Ashkelon Desalination Plant

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When: Wednesday morning, 10:00 am
Where: an undisclosed location behind two levels of security fences somewhere in  Ashkelon (supposedly)
Who: Oshik, an affable chap who served as our tour guide

Israel’s available freshwater supply is very shaky. It comes mainly from the Sea of Galilee which has been shrinking in recent years, also causing the Dead Sea to shrink. Israel’s water needs have only risen lately as the innovation and commerce that we spent a week touring use resources at an increasing rate.

Oshik treated us to a fascinatingly detailed description of the desalination process:

  1. Seawater is pumped in to the facility from a little less than a kilometer offshore to ensure the freshest possible seawater.
  2. The seawater goes through a pre-treatment process to filter and clean it. Debris trying to squeeze through the sensitive desalination equipment would ruin it.
  3. A high pressure booster brings the seawater up to a pressure of 70 bar (1,015 psi for those familiar with air pressure in tires)!
  4. SWRO (seawater reverse osmosis): the seawater passes through special filters which remove the brine from the (now fresh) water.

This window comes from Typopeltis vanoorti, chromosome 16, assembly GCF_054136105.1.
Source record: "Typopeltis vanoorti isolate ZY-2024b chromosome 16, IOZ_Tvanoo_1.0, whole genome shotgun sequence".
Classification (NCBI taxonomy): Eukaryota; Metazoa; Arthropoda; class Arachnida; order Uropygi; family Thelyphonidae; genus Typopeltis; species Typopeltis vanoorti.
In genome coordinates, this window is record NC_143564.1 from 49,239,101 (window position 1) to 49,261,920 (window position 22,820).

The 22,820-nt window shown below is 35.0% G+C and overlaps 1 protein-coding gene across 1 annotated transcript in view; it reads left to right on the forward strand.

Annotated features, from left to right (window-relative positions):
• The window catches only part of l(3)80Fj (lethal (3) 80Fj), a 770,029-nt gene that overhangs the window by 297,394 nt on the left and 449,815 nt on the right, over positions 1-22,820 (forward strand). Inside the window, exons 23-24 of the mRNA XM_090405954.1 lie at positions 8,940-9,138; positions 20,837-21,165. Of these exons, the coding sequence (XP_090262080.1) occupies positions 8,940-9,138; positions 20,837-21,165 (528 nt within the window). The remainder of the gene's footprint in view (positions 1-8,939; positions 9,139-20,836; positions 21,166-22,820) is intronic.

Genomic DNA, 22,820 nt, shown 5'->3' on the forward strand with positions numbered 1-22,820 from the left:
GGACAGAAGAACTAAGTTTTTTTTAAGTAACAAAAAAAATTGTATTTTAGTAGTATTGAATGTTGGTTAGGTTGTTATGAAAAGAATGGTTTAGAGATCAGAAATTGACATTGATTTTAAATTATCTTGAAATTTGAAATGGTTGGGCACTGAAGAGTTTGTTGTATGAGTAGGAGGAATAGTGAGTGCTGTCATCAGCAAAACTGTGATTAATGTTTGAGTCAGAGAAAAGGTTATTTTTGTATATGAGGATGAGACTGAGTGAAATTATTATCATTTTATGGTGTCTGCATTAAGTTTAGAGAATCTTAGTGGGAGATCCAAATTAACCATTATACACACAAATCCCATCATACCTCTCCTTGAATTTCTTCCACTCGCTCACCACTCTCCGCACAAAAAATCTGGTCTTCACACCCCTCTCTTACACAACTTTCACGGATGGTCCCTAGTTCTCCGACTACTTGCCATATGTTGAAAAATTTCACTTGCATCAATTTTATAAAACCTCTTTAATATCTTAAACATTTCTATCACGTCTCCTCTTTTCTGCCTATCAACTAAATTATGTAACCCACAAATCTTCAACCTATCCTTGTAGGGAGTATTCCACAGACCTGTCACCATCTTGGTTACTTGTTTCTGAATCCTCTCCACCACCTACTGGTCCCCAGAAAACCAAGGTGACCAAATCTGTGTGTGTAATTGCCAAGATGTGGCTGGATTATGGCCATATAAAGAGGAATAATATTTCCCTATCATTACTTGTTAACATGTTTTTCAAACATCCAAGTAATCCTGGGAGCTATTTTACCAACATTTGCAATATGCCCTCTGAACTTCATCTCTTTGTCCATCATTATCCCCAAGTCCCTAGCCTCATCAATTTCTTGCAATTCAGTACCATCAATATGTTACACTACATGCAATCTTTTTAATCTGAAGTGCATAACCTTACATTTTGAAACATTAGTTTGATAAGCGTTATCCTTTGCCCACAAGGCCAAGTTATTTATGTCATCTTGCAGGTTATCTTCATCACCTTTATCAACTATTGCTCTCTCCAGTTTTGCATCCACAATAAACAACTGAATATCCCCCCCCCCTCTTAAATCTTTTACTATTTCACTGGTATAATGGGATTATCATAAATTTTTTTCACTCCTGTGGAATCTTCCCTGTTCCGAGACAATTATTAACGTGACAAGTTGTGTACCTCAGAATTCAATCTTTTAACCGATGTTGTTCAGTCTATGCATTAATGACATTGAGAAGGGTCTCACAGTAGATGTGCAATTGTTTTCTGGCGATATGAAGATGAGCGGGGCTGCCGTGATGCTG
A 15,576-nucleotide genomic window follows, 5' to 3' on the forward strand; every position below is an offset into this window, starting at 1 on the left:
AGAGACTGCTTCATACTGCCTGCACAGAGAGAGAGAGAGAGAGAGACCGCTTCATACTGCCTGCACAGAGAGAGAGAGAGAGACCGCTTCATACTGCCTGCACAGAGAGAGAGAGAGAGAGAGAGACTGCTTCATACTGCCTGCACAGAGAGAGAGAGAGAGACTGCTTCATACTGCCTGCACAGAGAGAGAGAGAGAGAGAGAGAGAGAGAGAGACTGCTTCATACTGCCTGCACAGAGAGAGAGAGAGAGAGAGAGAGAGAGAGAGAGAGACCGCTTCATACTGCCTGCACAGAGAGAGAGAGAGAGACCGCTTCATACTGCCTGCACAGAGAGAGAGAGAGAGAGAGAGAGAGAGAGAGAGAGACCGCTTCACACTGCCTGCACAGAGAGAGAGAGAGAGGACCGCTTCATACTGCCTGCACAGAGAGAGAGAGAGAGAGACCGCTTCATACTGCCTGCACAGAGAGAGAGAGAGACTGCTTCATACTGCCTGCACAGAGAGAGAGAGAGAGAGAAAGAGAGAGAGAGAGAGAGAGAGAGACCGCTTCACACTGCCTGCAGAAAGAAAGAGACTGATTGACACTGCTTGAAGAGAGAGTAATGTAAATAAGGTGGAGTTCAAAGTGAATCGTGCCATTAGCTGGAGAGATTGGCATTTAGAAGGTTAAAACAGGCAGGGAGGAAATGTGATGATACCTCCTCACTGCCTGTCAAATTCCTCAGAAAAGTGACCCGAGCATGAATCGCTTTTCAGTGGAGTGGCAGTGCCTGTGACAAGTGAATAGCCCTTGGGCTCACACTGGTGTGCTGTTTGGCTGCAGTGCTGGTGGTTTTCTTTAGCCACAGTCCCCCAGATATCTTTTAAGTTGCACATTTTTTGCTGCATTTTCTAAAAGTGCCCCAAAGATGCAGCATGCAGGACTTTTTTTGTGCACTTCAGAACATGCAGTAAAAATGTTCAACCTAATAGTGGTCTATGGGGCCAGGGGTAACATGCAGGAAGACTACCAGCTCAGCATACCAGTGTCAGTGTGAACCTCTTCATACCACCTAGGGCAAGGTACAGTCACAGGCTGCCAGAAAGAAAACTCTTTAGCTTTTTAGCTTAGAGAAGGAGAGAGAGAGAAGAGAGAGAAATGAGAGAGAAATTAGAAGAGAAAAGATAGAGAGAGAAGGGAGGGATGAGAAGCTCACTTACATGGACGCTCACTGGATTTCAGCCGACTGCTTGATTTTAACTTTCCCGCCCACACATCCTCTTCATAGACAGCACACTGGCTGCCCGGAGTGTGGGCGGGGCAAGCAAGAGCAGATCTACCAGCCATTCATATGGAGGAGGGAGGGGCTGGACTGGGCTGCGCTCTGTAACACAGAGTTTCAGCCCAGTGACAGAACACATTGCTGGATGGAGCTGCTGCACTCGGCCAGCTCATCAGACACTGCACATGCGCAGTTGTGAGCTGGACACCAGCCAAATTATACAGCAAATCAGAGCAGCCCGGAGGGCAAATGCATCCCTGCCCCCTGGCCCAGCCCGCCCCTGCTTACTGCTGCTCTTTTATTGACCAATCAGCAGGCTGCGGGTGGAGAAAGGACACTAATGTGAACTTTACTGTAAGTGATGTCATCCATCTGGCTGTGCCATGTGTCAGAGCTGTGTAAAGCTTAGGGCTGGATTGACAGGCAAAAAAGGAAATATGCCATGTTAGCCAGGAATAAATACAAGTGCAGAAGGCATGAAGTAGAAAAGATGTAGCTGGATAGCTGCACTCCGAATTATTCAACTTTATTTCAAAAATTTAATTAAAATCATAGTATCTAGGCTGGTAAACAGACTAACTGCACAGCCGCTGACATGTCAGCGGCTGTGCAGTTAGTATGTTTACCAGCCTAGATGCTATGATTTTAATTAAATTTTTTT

5. Traces of limestone are added to prevent the water from corroding the metal pipes which would cause specks of metal to enter the water.

The brine exiting SWRO is still at an insanely high pressure, but instead of being innovative and putting a turbine at the exit to take advantage of the kinetic energy and generate electricity, the company has been doubly innovative and channeled the high power brine back into the system to directly energize the high pressure pumps. This ensures the highest level of potential energy usage.

The amazing thing about that is that typically when someone innovates something they are quite self-satisfied by their accomplishment, but the engineers at the desalination plant weren’t satisfied with putting a turbine at the exit to catch the brine, they achieved an even better end result. And this is not even part of their core business!


Class photo (photo credit: Prof. Bachenheimer)

Me, Professor Bachenheimer, Professor Kessler, Oshik (photo credits: Julie)

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2 Responses to Ashkelon Desalination Plant

  1. jacob says:

    how did you arrange a tour of the plant ? who did you contact?

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